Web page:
The EU has added 3 people to its new autonomous counter-terrorism sanctions regime, which targets people and groups said to be involved in terrorism around the world, including Hamas, Hizballah, and FARC. These sanctions are a separate regime from the regime targeting ISIL & Al-Qaida, which since 20 September last year has also allowed the EU to impose its own listings, whereas previously it could only implement UN or individual Member State listings (see previous blog). The new listings add Canadian citizen Hassan Hassan El Hajj, Australian citizen Farah Meliad, and Turkish citizen Dalokay Sanli.
See Implementing Regulation (EU) 2016/2373 implementing Regulation 2580/2001 and amending Regulation 2016/1127.
Mr Al-Ghabra was designated by the UN on its counter-terrorist asset freezing measures in 2006 at the UK’s request. He applied to the General Court of the EU to annul his listing and subsequent re-listings in 2013. The Court has just rejected that application in Case T-248/13 Al-Ghabra v Commission (13 December 2016). The Court found that his application was out of time in so far as it related to his original designation, that the Commission could not be criticised for failure to follow the procedure and legal standards set out in Kadi II (see previous blog) for reviewing UN designations, and that although that review had taken an unreasonable length of time, it had not prejudiced the applicant’s rights of defence. The Court also rejected the applicant’s suggestions that the Commission had not satisfied that the UN had relied on evidence obtained by torture or had failed to gather exculpatory material, and that there was insufficient evidence to justify the EU implementation of Mr Al-Ghabra’s designation.
The UK has proscribed neo-Nazi group National Action under the Terrorism Act 2000, making membership of or support for the group a criminal offence. It is the first far-right group to be proscribed as a terrorist organisation in the UK. In the Home Office’s press release, Home Secretary Amber Rudd said that “National Action is a racist, anti-Semitic, and homophobic organisation…proscribing it will prevent its membership from growing, stop the spread of poisonous propaganda, and protect vulnerable young people at risk of radicalisation”. National Action is also said to have promoted and encouraged acts of terrorism following the murder of UK MP Jo Cox in June 2016.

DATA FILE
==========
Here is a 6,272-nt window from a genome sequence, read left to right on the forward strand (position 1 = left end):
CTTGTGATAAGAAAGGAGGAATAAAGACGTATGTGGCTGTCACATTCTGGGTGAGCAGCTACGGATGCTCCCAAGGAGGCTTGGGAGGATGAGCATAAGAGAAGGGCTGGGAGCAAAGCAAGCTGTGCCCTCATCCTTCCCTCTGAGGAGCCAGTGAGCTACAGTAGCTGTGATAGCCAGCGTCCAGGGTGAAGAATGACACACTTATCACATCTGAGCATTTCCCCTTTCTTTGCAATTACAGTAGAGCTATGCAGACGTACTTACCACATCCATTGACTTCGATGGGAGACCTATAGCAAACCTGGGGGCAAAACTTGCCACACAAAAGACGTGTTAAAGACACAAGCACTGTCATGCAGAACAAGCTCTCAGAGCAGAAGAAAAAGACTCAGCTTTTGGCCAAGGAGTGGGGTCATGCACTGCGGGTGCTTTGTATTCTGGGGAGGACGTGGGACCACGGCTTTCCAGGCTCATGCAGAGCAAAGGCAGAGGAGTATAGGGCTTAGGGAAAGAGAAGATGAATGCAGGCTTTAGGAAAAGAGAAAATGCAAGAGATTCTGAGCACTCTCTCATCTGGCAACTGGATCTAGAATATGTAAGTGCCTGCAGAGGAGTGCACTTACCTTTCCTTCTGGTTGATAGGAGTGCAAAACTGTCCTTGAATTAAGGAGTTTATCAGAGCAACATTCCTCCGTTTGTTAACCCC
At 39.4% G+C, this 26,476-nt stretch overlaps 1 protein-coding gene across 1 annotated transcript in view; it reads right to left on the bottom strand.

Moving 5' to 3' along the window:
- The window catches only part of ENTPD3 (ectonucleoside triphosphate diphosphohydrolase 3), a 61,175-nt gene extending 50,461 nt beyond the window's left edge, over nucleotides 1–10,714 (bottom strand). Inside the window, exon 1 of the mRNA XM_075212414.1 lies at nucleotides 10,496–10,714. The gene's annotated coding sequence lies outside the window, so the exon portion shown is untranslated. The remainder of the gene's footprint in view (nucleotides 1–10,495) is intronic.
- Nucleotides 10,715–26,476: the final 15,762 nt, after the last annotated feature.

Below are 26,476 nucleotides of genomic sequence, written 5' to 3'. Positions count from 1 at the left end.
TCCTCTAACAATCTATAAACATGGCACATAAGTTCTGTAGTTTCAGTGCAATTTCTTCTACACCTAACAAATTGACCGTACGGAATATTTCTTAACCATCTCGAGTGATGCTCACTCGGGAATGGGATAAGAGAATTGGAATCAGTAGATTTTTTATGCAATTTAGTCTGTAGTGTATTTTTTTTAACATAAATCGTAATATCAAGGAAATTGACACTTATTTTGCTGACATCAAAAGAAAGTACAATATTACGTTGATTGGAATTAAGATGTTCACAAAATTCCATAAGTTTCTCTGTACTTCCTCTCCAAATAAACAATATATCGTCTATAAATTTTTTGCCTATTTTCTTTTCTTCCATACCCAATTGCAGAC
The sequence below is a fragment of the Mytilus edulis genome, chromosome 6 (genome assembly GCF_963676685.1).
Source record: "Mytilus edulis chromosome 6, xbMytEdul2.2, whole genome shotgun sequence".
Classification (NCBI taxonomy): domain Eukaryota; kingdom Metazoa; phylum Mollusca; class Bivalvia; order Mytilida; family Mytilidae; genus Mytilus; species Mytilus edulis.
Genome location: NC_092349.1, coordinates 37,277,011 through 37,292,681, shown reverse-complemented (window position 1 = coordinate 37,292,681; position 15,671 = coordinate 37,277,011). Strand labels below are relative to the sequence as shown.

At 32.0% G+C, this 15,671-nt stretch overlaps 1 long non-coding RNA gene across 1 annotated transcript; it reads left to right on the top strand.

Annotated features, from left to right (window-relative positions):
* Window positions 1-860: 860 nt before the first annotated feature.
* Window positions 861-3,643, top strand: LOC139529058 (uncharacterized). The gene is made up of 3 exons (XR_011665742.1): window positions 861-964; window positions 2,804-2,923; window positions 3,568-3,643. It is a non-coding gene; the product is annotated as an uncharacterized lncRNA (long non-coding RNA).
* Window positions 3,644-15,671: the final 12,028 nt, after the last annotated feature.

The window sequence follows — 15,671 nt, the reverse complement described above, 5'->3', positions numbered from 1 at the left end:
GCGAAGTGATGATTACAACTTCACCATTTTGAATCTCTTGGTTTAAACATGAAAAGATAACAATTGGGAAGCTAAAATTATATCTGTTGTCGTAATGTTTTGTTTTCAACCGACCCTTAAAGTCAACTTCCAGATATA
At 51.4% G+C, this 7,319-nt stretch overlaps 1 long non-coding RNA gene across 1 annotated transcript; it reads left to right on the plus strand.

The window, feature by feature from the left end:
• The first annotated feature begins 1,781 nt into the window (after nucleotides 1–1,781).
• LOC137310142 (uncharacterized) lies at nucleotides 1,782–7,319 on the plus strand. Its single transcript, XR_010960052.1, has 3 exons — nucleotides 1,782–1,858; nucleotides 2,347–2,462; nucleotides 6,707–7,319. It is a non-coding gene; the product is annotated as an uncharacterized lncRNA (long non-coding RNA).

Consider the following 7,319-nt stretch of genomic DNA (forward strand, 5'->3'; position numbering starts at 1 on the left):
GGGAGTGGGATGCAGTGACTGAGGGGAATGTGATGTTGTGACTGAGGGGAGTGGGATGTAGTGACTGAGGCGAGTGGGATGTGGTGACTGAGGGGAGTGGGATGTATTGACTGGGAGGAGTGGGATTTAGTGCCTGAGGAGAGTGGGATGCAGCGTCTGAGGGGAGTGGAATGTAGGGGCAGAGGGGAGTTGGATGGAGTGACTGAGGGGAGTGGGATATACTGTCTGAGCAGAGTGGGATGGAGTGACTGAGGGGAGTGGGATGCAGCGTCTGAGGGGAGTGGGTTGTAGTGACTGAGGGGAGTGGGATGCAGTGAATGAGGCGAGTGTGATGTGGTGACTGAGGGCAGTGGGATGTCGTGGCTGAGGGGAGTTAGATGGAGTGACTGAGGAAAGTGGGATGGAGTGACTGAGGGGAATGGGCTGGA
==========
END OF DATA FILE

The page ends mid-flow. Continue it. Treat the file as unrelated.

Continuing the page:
The US Treasury has designated Iraq-based Selselat al Thahab Money Exchange, Syrian ISIL financier Fawas Muhammad Jubayr al-Rawi, and his Syria-based company Hanifa Currency Exchange in Albu Kamal as Specially Designated Global Terrorists. These are the first US actions specifically targeting ISIL-affiliated money services businesses. The details are here.
Selselat is said to have facilitated the movement of millions of US dollars into accounts belonging to an ISIL’s financier’s company, and used a network of subsidiaries to transfer money on behalf of terrorist groups in Syria to make it appear as though the money was being transferred within the company’s network. al-Rawi is allegedly an ISIL finance emir and senior financier who operated a branch of Hanifa Currency Exchange in Syria, using it exclusively to hold and transfer large quantities of cash for ISIL, conduct weapons and ammunition deals, and pay ISIL fighters.
In the US Treasury’s press release, Acting Undersecretary for Terrorism and Financial Intelligence Adam Szubin said that “we will continue to work aggressively to deny ISIL access to the international financial system”.